When such cuts are made, local administrators get the blame when in most cases state legislators who write the state budget are actually the ones responsible for forcing such cuts to be made in some program by local leaders.
Previous budgets in earlier years, as the attachment shows, have given public school students a better opportunity for stable programs. Cuts in programs, larger class sizes and meager or non-existent teacher salary increases will be common stories for the public schools of Indiana during the two year budget which started July 1st.
Thank you for your active support of public education in Indiana!
Vic Smith email@example.com
“Vic’s Statehouse Notes” and ICPE received one of three Excellence in Media Awards presented by Delta Kappa Gamma Society International, an organization of over 85,000 women educators in seventeen countries. The award was presented on July 30, 2014 during the Delta Kappa Gamma International Convention held in Indianapolis. Thank you Delta Kappa Gamma!
ICPE has worked since 2011 to promote public education in the Statehouse and oppose the privatization of schools. We need your membership to help support ICPE lobbying efforts. As of July 1st, the start of our new membership year, it is time for all ICPE members to renew their membership.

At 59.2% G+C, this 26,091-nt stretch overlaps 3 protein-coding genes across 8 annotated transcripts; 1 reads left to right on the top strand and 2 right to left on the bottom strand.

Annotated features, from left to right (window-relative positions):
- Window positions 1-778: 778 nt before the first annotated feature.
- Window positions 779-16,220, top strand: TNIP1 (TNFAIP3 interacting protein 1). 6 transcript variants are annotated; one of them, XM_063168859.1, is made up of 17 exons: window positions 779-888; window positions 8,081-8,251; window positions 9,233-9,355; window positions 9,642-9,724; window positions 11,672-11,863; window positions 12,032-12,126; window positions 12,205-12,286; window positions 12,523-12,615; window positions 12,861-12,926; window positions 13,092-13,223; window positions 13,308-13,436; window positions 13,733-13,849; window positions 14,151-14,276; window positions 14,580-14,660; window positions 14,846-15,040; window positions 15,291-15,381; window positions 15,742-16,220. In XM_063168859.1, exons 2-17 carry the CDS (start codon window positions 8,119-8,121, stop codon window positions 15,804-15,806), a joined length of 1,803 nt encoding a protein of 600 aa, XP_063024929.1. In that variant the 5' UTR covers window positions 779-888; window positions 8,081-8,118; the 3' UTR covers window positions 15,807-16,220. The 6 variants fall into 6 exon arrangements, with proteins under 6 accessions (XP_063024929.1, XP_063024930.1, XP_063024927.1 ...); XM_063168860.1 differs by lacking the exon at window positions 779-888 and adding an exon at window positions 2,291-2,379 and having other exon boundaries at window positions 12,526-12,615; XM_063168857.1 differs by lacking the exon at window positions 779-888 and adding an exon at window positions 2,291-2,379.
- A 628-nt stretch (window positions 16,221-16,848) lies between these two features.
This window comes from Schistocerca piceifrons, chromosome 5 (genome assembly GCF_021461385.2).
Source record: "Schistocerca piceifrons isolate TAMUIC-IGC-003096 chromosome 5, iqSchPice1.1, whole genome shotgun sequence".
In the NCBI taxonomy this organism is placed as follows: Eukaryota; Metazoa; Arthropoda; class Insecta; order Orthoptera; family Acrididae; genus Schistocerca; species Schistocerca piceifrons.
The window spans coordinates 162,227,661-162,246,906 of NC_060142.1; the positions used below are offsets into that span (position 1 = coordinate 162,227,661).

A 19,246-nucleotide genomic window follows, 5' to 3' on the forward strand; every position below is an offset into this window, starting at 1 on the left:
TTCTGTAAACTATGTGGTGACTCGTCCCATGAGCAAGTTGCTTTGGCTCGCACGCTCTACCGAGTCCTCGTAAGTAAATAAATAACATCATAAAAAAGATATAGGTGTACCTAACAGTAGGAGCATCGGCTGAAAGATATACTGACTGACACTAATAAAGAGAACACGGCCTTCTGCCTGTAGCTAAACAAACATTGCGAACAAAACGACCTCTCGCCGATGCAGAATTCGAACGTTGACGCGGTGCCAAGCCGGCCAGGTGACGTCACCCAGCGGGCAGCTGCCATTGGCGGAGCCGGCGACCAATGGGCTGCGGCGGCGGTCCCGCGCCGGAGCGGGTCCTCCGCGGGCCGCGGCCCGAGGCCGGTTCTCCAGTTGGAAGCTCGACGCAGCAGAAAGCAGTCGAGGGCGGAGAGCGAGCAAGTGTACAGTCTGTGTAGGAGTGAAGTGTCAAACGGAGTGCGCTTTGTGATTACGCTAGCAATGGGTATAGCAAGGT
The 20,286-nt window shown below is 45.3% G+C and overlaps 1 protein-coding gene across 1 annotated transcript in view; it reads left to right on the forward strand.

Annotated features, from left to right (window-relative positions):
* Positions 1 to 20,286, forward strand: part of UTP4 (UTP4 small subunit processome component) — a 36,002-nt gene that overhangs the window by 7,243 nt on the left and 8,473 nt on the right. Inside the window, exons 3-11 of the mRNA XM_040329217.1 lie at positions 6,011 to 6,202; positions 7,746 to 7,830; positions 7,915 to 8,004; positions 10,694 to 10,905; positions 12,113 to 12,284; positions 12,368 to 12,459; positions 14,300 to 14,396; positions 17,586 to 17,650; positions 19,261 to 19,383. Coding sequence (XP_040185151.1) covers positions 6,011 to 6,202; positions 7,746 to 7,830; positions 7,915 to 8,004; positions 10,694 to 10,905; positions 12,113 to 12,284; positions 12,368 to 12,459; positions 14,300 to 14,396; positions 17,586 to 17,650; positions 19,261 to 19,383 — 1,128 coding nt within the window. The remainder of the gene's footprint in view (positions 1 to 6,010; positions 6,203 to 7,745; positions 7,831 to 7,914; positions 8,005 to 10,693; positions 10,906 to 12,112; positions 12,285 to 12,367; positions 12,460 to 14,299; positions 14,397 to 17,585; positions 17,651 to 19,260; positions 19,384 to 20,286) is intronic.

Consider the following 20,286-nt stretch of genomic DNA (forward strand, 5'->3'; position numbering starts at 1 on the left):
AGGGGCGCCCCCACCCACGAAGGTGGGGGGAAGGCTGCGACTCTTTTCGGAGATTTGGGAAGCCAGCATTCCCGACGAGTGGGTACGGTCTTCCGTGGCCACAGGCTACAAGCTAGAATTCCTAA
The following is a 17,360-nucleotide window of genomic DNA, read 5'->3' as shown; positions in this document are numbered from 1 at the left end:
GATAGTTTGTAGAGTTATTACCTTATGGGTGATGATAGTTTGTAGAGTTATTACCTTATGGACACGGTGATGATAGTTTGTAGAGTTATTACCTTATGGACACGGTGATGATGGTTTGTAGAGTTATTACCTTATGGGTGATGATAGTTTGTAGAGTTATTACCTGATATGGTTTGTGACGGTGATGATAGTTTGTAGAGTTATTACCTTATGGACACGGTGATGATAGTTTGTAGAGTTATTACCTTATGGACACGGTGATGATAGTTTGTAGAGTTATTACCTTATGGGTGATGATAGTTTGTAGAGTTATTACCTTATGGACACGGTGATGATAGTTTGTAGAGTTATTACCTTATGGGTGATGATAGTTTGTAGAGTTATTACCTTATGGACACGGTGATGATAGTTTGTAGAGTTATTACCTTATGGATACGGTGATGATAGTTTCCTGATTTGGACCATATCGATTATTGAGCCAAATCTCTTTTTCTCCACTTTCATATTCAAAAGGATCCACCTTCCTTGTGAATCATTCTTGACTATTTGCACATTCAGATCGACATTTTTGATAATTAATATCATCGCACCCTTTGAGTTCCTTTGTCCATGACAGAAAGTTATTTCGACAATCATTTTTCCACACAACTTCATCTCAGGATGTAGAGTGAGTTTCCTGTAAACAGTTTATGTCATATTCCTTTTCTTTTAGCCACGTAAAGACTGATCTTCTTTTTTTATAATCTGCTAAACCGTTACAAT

Our lobbyist Joel Hand represented ICPE extremely well during the 2017 budget session. We need your memberships and your support to continue his work. We welcome additional members and additional donations. We need your help and the help of your colleagues who support public education! Please pass the word!
Some readers have asked about my background in Indiana public schools. Thanks for asking! Here is a brief bio:
I am a lifelong Hoosier and began teaching in 1969. I served as a social studies teacher, curriculum developer, state research and evaluation consultant, state social studies consultant, district social studies supervisor, assistant principal, principal, educational association staff member, and adjunct university professor. I worked for Garrett-Keyser-Butler Schools, the Indiana University Social Studies Development Center, the Indiana Department of Education, the Indianapolis Public Schools, IUPUI, and the Indiana Urban Schools Association, from which I retired as Associate Director in 2009. I hold three degrees: B.A. in Ed., Ball State University, 1969; M.S. in Ed., Indiana University, 1972; and Ed.D., Indiana University, 1977, along with a Teacher’s Life License and a Superintendent’s License, 1998. In 2013 I was honored to receive a Distinguished Alumni Award from the IU School of Education, and in 2014 I was honored to be named to the Teacher Education Hall of Fame by the Association for Teacher Education – Indiana.